The system was imposed by Japan at the time, and used in a few dictionaries, as well as textbooks. The Taiwanese-Japanese Dictionary, published in 1931–32, is an example. It uses various signs and diacritics to denote sounds that do not exist in Japanese. The system is chiefly based on the Amoy dialect of Hokkien.
Through the system, the Office of the Governor-General of Taiwan aimed to help Taiwanese people learn the Japanese language, as well as help Japanese people learn the Taiwanese language. Linguistically speaking, however, the syllabary system was cumbersome for a language that has phonology far more complicated than Japanese. After Japanese administration ended, the system soon became obsolete. Now, only a few scholars, such as those who study the aforementioned dictionary, learn Taiwanese kana.
Mapped sounds are mostly similar to katakana in Japanese, with the kana ヤ, ユ, ヨ, ワ, ヰ, and ヱ not used. Each syllable is written with two or three kana (with a few exceptions). Notable differences include:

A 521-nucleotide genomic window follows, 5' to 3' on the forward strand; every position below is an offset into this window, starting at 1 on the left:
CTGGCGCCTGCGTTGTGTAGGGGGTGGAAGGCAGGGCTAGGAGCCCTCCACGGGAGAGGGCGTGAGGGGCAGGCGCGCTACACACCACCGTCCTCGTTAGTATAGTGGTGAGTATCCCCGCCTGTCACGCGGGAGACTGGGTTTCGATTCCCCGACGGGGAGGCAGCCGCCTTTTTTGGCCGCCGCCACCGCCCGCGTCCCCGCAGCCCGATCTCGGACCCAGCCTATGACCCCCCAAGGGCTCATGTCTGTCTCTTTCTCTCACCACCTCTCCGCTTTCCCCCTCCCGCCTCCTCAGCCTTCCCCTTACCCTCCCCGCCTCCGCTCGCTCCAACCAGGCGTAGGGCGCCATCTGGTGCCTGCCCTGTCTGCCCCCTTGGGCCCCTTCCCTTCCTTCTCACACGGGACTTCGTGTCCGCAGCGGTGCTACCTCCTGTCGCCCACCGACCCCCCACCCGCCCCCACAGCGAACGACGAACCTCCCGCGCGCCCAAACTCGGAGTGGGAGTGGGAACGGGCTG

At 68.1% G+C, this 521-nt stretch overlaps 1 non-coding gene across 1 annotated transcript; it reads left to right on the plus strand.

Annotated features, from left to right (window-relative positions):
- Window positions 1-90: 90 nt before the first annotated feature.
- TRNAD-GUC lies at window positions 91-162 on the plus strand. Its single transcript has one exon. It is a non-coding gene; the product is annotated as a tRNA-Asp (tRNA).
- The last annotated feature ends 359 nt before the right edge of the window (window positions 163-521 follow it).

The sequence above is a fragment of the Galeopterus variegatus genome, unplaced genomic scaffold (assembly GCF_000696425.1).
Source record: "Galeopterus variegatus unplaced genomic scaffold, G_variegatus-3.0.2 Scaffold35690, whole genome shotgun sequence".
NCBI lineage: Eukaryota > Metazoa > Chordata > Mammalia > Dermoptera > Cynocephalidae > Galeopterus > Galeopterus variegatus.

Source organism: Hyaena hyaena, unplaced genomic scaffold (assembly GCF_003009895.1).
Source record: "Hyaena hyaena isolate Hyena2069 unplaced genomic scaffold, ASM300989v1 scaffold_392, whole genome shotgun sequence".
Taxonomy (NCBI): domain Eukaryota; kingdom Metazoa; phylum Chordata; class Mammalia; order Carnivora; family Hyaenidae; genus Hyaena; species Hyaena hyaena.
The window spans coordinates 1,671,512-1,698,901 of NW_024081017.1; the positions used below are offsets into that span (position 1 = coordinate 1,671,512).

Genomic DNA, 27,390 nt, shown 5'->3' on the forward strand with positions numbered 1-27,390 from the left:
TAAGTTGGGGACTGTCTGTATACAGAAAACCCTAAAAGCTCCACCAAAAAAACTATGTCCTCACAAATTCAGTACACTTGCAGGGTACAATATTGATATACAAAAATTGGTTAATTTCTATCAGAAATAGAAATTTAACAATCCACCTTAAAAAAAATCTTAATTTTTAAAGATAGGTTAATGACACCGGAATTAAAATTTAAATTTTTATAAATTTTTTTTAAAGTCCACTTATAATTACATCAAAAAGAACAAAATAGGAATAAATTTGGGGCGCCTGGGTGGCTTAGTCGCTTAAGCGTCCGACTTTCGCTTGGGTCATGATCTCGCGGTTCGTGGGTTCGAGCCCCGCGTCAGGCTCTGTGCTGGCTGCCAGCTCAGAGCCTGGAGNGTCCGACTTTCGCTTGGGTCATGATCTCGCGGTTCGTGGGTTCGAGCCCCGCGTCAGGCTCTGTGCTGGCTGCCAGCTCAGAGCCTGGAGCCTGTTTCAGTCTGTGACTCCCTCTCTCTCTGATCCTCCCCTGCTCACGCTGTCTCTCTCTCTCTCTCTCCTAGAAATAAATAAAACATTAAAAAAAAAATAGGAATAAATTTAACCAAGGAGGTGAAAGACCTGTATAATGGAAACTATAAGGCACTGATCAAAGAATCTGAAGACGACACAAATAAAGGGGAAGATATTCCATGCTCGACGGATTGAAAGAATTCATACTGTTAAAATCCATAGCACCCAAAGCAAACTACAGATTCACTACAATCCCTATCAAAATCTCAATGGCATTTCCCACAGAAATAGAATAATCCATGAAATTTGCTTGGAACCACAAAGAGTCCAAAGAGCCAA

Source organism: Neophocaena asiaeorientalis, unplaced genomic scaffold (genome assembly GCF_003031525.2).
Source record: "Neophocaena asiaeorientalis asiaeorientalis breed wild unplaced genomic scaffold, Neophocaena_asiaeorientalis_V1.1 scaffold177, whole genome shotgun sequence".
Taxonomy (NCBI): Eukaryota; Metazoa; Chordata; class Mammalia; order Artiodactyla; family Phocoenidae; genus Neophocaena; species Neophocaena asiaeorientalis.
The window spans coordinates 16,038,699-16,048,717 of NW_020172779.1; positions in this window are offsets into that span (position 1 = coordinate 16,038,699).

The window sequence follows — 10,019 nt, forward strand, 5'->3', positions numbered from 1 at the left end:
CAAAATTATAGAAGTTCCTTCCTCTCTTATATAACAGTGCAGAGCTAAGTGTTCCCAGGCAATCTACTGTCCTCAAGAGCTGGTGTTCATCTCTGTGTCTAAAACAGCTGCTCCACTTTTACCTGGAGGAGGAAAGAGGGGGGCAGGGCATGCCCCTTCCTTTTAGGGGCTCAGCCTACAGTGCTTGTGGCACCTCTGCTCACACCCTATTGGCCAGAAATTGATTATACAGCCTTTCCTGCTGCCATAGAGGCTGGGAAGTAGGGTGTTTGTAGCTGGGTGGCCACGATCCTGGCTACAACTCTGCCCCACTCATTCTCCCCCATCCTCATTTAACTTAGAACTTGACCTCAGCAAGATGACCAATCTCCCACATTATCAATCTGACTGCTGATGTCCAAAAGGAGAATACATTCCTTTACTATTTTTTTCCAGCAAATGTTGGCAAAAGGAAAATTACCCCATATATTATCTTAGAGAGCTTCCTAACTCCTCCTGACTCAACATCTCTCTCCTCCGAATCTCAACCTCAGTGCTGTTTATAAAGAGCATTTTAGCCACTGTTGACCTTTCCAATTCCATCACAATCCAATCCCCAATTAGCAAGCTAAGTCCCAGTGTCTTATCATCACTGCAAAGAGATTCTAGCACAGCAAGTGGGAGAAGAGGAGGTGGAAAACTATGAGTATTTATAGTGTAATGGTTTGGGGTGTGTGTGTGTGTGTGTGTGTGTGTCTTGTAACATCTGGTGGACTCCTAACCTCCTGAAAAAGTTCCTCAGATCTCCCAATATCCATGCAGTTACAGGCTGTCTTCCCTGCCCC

There are six vowels in Taiwanese: ア[a], イ[i], ウ[u], エ[e], オ[ɔ], ヲ[ə]. Note that the pronunciations of オ and ヲ are different from Japanese.
The vowel ヲ is pronounced [u] in the diphthongsヲア[ua] and ヲエ[ue], also their extensions such as ヲァイ[uai], ヲァッ[uat̚]. In some dialects ヲ may be pronounced [o] or [ɤ].
In syllables with a single vowel, the kana for the vowel is repeated, like the long vowels in Japanese. For example, カア[ka], キイ[ki], オオ[ɔ], ヲヲ[ə].
The small kana ァ, ィ, ゥ, ェ, ォ, ヲ are defined as short vowels. They are used to represent the second vowel in the middle of a syllable, or a final glottal stop. For example, キァウ[kiau], キェク for [kiek̚], キァゥ[kiauʔ].
There are two optional vowel kana for Choâⁿ-chiu accent (Quanzhou dialect): ウ[ɨ] and オ[ə]. For example, クウ[kɨ], コオ[kə], クゥヌ[kɨn].
When a text is written vertically, these signs are written on the right side of letters. Taiwanese kana is only attested in vertical orientation, so it is unknown where the signs would be placed if it were written horizontally.
Initial consonants [m], [n], [ŋ] are always written with nasal vowel tone signs, whereas [b], [l], [ɡ] are always with normal vowels. Note that [ŋ] and [ɡ] share the same initial kana.